River Ice Monitoring and Flood Prediction
With the onset of spring in Alaska, the winter snowpack melts and drains into its streams and rivers. If this snowmelt is rapid and the river ice is still mostly intact, dramatic mechanical breakup can occur, leading to downsream flooding. Such an event occured in 2013 along the Yukon River, leading to devastating floods in Galena, Alaska. High water and ice hit many villages along the river. Colossal damage left a heavy economic toll with 169 houses destroyed and an estimated $6 million needed to rebuild the public infrastructure. Historically, breakup-flood forecasting relies on manned aerial reconnaissance flights to issue timely flood watches and warnings. These flights provide observations to track river ice conditions (strength, extent, and movement) over large regions (tens to hundreds of miles) and identify ice jams. The vast extent of Alaska, with limited ground observations, makes it difficult to provide timely and accurate forecasts. This leads to an overreliance on satellite-derived products, which are infrequently updated due to fixed observation windows limited by orbital period, low spatial resolution, and high cost.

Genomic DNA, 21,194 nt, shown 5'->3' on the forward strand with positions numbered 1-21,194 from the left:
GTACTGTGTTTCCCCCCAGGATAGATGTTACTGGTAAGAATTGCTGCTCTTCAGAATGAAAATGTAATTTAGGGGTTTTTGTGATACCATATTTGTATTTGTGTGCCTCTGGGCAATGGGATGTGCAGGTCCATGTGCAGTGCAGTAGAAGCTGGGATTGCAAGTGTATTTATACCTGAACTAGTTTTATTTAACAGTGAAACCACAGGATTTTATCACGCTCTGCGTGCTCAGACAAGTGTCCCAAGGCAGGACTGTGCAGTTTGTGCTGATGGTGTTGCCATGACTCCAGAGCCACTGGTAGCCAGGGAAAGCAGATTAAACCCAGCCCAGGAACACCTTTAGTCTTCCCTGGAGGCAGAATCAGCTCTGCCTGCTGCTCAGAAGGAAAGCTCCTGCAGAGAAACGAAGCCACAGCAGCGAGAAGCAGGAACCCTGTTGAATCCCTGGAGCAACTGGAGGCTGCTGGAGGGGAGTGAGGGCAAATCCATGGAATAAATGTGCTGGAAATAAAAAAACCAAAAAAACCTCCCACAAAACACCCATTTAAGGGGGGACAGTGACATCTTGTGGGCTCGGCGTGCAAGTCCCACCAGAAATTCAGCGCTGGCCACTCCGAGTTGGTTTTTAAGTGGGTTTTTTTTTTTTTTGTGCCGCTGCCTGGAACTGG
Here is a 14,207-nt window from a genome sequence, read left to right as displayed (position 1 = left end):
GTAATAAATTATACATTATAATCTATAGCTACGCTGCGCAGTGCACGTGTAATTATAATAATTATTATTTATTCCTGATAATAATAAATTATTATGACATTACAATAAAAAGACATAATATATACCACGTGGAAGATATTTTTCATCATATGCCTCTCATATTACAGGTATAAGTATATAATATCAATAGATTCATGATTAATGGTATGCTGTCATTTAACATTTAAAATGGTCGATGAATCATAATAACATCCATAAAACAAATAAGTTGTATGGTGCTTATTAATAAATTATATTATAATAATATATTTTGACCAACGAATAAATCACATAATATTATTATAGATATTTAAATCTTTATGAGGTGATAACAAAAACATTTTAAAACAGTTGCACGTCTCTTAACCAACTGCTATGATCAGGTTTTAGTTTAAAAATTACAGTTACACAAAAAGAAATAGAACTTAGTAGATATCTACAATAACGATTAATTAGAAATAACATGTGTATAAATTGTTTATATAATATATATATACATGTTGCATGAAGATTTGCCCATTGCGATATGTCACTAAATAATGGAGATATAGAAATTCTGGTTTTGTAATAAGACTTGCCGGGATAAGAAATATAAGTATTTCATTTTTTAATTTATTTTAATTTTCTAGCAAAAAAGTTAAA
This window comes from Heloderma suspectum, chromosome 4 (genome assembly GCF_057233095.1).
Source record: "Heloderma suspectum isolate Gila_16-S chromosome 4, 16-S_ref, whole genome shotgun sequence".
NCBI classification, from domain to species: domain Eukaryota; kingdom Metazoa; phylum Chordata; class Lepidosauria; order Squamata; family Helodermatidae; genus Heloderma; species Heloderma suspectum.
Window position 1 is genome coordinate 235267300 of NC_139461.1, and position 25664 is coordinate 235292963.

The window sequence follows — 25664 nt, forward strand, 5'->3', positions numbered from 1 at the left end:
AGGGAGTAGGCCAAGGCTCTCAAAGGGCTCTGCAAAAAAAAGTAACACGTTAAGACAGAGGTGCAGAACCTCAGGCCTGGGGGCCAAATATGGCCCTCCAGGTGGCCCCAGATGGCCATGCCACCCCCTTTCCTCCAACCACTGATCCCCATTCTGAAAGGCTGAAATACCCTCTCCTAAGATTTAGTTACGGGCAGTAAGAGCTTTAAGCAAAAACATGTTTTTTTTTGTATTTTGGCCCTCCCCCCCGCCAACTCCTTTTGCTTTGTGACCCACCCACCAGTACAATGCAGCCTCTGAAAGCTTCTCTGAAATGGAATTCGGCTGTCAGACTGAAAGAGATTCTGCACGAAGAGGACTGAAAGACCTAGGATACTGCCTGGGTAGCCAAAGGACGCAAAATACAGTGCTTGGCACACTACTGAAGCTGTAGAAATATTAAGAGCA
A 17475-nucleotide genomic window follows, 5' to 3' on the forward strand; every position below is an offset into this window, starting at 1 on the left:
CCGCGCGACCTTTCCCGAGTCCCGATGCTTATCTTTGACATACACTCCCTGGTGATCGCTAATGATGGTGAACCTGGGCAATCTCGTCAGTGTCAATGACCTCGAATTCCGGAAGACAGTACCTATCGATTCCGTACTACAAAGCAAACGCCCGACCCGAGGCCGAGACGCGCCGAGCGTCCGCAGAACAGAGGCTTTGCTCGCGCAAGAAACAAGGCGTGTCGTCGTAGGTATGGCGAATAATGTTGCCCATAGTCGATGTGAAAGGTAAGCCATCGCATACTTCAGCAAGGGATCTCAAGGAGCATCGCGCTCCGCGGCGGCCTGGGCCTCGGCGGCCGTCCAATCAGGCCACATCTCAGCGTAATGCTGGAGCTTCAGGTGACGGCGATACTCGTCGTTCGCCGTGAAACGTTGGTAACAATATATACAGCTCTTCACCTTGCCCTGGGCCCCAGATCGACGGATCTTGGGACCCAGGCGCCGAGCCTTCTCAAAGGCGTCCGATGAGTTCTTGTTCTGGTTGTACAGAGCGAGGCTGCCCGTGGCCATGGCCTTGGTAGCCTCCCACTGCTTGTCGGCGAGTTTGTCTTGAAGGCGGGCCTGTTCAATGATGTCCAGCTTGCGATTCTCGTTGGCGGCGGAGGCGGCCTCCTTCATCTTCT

The ADAPT payload can be used for low-latency monitoring of changes in sea and river ice formations. Domain experts can use VIAME tools to annotate ADAPT-collected imagery to indicate the segmentation boundaries between land, ice, and water. VIAME can further be used to train a DNN semantic segmentation model that can reproduce these segmentations and classifications on yet-unseen data. The model is uploaded onto to the ADAPT payload to support in-flight extraction of dense segmentation maps of sea and river ice for each aquired image. ADAPT-system processing then distills these dense maps into a geo-registered, vectorized representations of the boundaries, which can be transmitted over a low-bandwidth downlink for real-time situational awareness for decision makers.